Dracula: An Ode to the Reverse Colonizer.

 

In this essay I hope to bring to notice the strong colonialist undertones that lay buried within the pages of this book. What’s interesting to note is that Stoker’s Dracula was published towards the end of the 19th century, when the English Empire was sloping towards her decline. By now the English began to question the morality of imperialism, and eventually came to doubt their status as a world power. As a result of this, they were slightly apprehensive about being colonized – either by the new emerging powers (USA and Germany), or by the “primitive” people whom they once ruled over.

Bram Stoker’s Dracula in my opinion symbolizes a reverse colonization. The book in its very essence portrays Count Dracula as the very embodiment of the east, on a quest to invade and colonize the west.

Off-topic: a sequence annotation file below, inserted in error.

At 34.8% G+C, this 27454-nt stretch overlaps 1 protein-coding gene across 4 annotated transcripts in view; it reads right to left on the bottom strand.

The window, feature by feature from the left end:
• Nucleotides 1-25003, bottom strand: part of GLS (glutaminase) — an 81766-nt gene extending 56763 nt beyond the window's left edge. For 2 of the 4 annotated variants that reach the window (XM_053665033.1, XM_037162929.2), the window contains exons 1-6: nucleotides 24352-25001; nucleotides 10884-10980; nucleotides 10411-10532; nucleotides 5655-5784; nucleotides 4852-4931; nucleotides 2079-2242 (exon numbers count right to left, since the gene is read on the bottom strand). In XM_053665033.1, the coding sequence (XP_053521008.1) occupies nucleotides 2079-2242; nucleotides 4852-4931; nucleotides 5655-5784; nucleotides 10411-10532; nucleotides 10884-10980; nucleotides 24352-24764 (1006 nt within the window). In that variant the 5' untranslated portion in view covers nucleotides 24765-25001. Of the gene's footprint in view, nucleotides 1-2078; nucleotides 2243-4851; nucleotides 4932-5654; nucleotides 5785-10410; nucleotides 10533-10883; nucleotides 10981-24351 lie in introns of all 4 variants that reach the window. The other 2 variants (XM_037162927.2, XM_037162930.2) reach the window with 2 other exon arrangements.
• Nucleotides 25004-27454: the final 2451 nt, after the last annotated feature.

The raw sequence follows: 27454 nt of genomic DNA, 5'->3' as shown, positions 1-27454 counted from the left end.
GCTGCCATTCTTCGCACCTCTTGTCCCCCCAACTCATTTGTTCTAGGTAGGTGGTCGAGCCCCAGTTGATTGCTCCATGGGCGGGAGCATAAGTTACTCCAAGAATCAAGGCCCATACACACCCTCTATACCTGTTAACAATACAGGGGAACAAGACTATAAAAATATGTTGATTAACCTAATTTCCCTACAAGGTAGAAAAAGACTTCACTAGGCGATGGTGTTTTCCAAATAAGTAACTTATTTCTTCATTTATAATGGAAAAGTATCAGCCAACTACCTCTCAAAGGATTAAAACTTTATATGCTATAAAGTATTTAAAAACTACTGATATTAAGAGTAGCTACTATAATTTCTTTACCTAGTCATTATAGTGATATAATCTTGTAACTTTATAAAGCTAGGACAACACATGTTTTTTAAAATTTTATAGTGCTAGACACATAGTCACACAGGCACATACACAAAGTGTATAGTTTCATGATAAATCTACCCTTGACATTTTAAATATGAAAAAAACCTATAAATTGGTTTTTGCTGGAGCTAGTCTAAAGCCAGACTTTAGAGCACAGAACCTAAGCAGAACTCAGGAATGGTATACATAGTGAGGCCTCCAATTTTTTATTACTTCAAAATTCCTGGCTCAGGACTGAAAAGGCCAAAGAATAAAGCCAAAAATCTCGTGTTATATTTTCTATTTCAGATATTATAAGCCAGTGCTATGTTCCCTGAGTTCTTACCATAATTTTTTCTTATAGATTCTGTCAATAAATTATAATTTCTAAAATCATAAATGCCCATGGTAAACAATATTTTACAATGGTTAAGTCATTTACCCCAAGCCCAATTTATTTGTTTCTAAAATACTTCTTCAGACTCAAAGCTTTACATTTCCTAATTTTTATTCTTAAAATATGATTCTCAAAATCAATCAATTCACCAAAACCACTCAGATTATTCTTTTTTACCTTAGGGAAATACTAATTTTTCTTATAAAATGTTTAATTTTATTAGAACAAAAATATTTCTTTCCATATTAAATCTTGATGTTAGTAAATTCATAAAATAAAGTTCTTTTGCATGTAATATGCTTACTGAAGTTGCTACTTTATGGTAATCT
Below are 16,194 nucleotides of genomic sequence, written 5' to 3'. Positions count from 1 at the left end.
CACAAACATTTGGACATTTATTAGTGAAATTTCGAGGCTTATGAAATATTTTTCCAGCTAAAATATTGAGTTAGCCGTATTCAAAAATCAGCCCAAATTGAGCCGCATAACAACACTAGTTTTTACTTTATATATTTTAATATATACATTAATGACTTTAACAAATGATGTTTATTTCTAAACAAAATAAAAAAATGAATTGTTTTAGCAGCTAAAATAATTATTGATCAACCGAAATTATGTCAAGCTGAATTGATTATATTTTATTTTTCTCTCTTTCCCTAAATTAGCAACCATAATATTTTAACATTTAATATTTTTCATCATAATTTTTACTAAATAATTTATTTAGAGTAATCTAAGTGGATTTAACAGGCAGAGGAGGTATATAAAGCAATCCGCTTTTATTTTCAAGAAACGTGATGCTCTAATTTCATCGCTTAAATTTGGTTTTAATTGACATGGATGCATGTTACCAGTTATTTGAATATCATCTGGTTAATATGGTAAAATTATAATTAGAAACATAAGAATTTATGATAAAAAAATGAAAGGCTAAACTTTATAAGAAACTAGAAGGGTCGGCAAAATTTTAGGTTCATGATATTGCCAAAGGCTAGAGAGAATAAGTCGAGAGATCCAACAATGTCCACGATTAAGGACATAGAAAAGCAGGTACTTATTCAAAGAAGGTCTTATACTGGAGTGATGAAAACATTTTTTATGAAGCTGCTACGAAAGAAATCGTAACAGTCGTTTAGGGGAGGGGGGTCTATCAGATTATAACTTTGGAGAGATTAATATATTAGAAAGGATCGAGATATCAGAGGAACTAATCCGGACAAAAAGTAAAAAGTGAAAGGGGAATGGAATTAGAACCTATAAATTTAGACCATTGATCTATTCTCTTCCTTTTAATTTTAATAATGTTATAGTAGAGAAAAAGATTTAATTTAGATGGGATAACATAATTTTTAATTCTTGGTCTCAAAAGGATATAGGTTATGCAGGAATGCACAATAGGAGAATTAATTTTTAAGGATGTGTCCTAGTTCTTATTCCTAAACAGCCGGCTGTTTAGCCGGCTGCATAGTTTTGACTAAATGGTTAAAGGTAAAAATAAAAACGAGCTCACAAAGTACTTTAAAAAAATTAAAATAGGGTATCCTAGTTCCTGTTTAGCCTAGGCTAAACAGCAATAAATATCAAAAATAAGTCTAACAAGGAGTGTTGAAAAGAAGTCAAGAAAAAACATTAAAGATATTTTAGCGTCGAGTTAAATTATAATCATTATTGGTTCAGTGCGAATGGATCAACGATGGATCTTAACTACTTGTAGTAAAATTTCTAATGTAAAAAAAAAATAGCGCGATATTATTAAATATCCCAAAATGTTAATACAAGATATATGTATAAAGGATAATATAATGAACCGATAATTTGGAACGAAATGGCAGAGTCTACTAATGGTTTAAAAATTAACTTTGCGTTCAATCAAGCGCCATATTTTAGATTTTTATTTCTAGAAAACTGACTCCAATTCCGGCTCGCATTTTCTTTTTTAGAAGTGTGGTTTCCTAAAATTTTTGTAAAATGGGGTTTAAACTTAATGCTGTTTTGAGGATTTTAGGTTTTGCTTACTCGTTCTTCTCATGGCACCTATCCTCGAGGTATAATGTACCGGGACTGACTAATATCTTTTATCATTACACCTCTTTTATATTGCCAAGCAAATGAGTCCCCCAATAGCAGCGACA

The reason the Count is bent on colonizing his colonizers can be found in the lines that he confides to Harker “There is hardly a foot of soil in all this region that has not been enriched by the blood of men, patriots or invaders,” proceeding which, the count questions the superiority of his race. Another interesting feature is that throughout the book the Transylvanians are portrayed as superstitious and daft, while the English on the other hand are shown to be polite and modernistic in demeanor.

If you think about it, what’s most scary about the count is not that he imbibes on blood and breaks bodies, but instead, it is the psychological fear associated with how he transforms bodies into something they’re not. This again can be regarded as a colonization of the body, wherein the weaker race fades out and takes on the characteristics of the stronger one. The reason Bram Stoker’s Dracula is scary, is not because of its inherent gore, but because it echoes the fears of the Victorian era.

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